Make sure handbook includes rules on off-the-clock work, missed break time

Your handbook can be your first line of defense against class-action lawsuits. Be sure yours carefully outlines that you don’t want employees to work off-the-clock, put in unauthorized overtime or miss their state-mandated meal and break periods.

Then include management policies that help ensure supervisors follow the rules.

With strong policies, employees (and their lawyers) will find it much harder to mount class-action wage-and-hour lawsuits. That’s because employees have to show that a common policy or practice was responsible for wage-and-hour violations.

For example, a worker seeking class certification has to show not only that she wasn’t paid for work she performed, but that all or most of her fellow workers were also underpaid. That becomes very difficult when company policy prohibits such practices and most managers follow the policy.

Recent case: A small group of current and former California Pizza Kitchen workers filed a class-action wage-and-hour lawsuit alleging un­­paid hours worked and missed meal and other breaks. They sought to represent over 20,000 other allegedly similarly situated workers.

Had they been successful and gone on to prove wage-and-hour violations, the amount the restaurant chain might have owed would have been staggering.

Fortunately for California Pizza Kitchen, it was able to persuade the court that a class-action approach was wrong. It successfully argued that the 20,000 potential class members didn’t share enough common characteristics to make handling their case as one lawsuit was the right way to go.

How did they persuade the court? In part by demonstrating that the company had a very specific rule against off-the-clock work and missed breaks. In fact, the policy was in the handbook. It included the following language:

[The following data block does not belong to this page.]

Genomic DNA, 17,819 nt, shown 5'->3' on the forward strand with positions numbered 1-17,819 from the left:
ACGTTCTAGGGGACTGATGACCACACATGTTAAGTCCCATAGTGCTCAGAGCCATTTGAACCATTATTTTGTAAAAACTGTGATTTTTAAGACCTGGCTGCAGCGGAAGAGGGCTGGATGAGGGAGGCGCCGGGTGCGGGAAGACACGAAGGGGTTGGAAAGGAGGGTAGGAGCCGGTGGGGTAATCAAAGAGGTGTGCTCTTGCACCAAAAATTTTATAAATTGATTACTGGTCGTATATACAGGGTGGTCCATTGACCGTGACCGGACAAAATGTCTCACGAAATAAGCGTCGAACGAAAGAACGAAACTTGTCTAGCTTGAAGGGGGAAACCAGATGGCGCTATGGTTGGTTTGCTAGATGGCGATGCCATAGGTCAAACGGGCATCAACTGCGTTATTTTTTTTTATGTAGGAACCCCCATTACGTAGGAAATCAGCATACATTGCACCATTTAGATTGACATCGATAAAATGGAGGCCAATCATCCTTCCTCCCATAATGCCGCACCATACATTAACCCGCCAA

“We realize CPK employees have a real team spirit—a willingness to help out in a pinch. Sometimes employees volunteer to stay and work if things get busy. Under law, we are required to account for all hours/time that you work as ‘hours worked’ even if you didn’t intend it as such. While we appreciate the offer, we say, ‘No, thank you . . . clock-in please!’ Please do not perform any work—even if you intend to do it voluntarily—unless you’re scheduled for the shift or you get prior approval.”

When questioned, some of the employees who had joined the lawsuit said their supervisors ignored the policy. But many others said they weren’t forced to work off-the-clock.

The same was true for other elements of the lawsuit like missing meals and breaks. Some employees skipped breaks, but others did not.

Therefore, the court concluded that their cases should be considered in individual lawsuits rather than as a broad class action. That means they don’t represent any other employees other them themselves, effectively cutting the restaurant chain’s potential liability. (Johnson, et al., v. California Pizza Kitchen, No. B234542, Court of Appeal of California, 2nd Appellate District, 2014)

Final note: Having a policy in the handbook isn’t enough. You also have to make real efforts to enforce it. Do this by making sure supervisors aren’t rewarded for encouraging off-the-clock work, for example, with bonuses for keeping labor costs below an unreasonable target.